After Postmaster General Louis DeJoy revealed his 10-year-plan, “Delivering for America” in 2021, many labor unions, locals and government officials have been fighting back. They fear for the future of the postal service.
At a recent S&DC Town Hall meeting at Teamster’s Hall in Rock Tavern, many locals, government officials, American Postal Workers Union (APWU) members, National Association of Letter Carriers (NALC) members, postal workers and more gathered to learn about upcoming changes to the United States Postal Services. This comes in accordance with “Delivering for America,” a 10-year-plan aimed to reduce costs and create financial stability, offer better service and make postal services more modern. According to the United States Postal Service USPS website, “Delivering for America established clear and precise strategies to end years of mounting losses, reverse a projected $160 billion in losses over 10 years and build an operation that is high performing and financially self-sustaining.”
When word got out that the creation of sorting and delivery centers (S&DC) could potentially close local post offices, USPS denied that this was the case.
“As new S&DCs are opened, customers will see no changes to their local Post Office retail operations. No Post Offices will be closed and PO Box delivery will remain unchanged,” stated Mark Lawrence, Strategic Communications Specialist for the United States Postal Service in an email a few months ago to the paper. In a second year project report dated April 2023, the USPS is still sticking to this word.
Under the plan, the General Mail Facility at 97 Enterprise Drive in the Town of Newburgh would become one of those S&DCs. Letter carriers would report there to pick up the mail they would be delivering on their daily route. Postal officials have insisted that other services would still be available at local post offices, including mailing of packages, box rentals and the purchasing of stamps and other postal products.
According to members of the APWU Mid Hudson Area, areas affected by newly instated S&DC centers in September 2023 would be Newburgh, Cornwall, Cornwall on Hudson, Clintondale, Maybrook, Salisbury Mills, Rock Tavern, Wallkill and Beacon. Later, in February 2024, sorting would be shifted away from Walden, Modena, Montgomery and Fishkill.
Places that are currently “on hold” are Wappingers Falls, New Paltz and Pine Bush.
“To put it simply, many fear the decline in USPS service because of these S&DC hubs, which will then lead to a decline in business, and further, post office closures,” said Diana Cline, president of the Mid Hudson Chapter of the APWU. “Imagine 119 carriers driving on 17K or the Newburgh-Beacon Bridge in all kinds of weather. That’s not what those trucks are made for. That’s a safety issue not just for the carriers but for the public.”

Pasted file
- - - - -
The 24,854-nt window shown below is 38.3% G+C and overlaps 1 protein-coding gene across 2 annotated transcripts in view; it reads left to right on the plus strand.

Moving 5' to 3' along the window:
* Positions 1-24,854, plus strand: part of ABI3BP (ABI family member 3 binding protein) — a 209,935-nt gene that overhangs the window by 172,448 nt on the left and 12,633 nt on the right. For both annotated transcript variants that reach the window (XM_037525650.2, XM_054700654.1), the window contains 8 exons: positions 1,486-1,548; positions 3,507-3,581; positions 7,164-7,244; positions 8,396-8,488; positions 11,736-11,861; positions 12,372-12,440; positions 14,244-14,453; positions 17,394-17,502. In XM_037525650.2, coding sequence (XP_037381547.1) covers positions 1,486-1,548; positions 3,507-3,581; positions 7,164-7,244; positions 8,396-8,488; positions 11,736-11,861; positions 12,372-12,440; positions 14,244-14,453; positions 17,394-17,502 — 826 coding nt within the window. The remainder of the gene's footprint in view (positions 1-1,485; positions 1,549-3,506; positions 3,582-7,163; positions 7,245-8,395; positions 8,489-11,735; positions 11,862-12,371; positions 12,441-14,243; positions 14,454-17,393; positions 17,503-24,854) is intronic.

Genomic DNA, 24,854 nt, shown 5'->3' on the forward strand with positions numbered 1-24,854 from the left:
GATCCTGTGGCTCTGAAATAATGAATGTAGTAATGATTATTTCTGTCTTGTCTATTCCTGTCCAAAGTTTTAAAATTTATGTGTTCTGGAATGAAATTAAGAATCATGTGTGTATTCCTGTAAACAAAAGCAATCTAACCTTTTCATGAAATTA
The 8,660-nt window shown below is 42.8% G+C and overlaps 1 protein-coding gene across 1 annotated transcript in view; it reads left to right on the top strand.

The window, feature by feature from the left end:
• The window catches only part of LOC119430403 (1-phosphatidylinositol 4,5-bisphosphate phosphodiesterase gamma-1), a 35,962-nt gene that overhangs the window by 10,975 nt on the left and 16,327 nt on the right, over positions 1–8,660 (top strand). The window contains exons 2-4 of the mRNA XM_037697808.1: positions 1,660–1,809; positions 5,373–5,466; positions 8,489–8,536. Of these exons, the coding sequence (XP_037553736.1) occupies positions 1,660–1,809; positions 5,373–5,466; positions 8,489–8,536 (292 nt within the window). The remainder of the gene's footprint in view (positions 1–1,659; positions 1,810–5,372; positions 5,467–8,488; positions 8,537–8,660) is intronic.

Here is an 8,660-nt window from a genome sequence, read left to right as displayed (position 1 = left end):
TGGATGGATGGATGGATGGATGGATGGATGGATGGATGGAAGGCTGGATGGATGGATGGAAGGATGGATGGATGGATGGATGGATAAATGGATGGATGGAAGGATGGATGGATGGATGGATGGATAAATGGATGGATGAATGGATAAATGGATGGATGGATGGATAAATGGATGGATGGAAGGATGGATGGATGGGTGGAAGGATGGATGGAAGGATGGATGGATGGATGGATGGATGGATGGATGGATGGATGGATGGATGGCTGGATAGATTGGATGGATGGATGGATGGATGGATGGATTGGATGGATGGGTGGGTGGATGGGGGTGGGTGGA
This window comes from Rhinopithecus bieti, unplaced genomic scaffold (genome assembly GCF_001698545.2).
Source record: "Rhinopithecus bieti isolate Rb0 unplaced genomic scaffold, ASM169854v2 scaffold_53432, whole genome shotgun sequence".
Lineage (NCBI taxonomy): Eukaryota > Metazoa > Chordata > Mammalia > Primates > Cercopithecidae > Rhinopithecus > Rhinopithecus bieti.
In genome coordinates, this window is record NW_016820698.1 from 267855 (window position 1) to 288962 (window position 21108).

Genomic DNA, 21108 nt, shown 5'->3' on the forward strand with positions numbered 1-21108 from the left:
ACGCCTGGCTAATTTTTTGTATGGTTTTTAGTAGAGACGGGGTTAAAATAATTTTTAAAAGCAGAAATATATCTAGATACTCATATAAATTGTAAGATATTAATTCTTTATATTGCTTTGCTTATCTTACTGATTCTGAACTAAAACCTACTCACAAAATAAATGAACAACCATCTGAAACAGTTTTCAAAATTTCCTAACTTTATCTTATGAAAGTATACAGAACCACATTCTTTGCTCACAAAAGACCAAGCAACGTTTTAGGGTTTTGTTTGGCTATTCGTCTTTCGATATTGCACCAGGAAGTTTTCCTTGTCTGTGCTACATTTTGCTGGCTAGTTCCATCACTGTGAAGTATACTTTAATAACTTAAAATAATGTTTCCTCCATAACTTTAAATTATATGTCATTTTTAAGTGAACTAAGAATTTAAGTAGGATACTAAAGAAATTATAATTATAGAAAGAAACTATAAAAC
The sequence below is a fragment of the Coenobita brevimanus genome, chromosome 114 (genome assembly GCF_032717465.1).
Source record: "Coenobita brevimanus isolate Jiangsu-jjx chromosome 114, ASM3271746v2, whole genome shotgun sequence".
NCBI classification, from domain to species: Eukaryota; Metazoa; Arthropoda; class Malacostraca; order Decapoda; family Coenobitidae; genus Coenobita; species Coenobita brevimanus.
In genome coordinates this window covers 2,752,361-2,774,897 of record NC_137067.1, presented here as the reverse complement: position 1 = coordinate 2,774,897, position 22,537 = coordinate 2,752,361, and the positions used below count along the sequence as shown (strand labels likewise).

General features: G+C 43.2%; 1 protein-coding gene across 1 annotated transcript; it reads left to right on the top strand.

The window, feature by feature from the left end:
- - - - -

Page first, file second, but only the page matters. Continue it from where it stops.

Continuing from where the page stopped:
Cline also warned of confusion for the carriers reporting to the sorting facility, rather than their local post office.
“The carrier cases don’t have names on them, they only have addresses,” Cline said. “They’re not gonna know who lives there or whose mail is supposed to go there. They’re not gonna know, ‘Oh, there’s a special area over here where their kids play.’ They’re not gonna have any idea what the whole area will look like or what kind of neighborhood it is.”
One of the post offices reportedly targeted for this transition in September would be the Newburgh Post Office on Liberty Street. Union leaders say clerk positions will be eliminated.
“Thirty-seven carriers they’re going to take out of there, and right now there’s seven or eight clerks. They’re going to leave one clerk all day,” Cline said, insinuating that this would equal the removal of around 45-50 people from that building.“But if they take 50 people out of there, are they going to keep that building? Think they’re going to keep a large office with one person working there all day? No,” Cline said.
Congressman Pat Ryan also showed up to the meeting, stating that he was against the upcoming changes.
“This will hurt every single constituent of mine and every neighbor of ours in the Hudson Valley who will be under threat of less quality service and less access to life saving prescriptions that are delivered via mail,” said Ryan.
He also mentioned that he drafted a letter on behalf of the whole community to send to DeJoy, stating that the proposal is unacceptable. Meeting attendees were also encouraged to fill out petitions that would be sent back to Ryan’s office.
Debby Szeredy, Vice President for the APWU, commuted from Washington to be at the meeting.
“We really do need a lot of help. We are desperate at this point,´ Szeredy said. “This is the time to really stand strong because we cannot lose the post office. It’s a constitutional right [and] we’re in the Constitution.”
After a brief Q&A, many members of the public seemed to agree that they needed to fight back and protest against these changes. Cline, who stated the APWU’s intent to speak at local town and village board meetings, demanded that there should be studies done.
“We need the studies done,” says Cline. “We need this man to be able to put it in writing. How is this gonna work? Where are you saving the money that you’re saying you’re saving, because there’s just no way unless you’re going to sell these buildings?”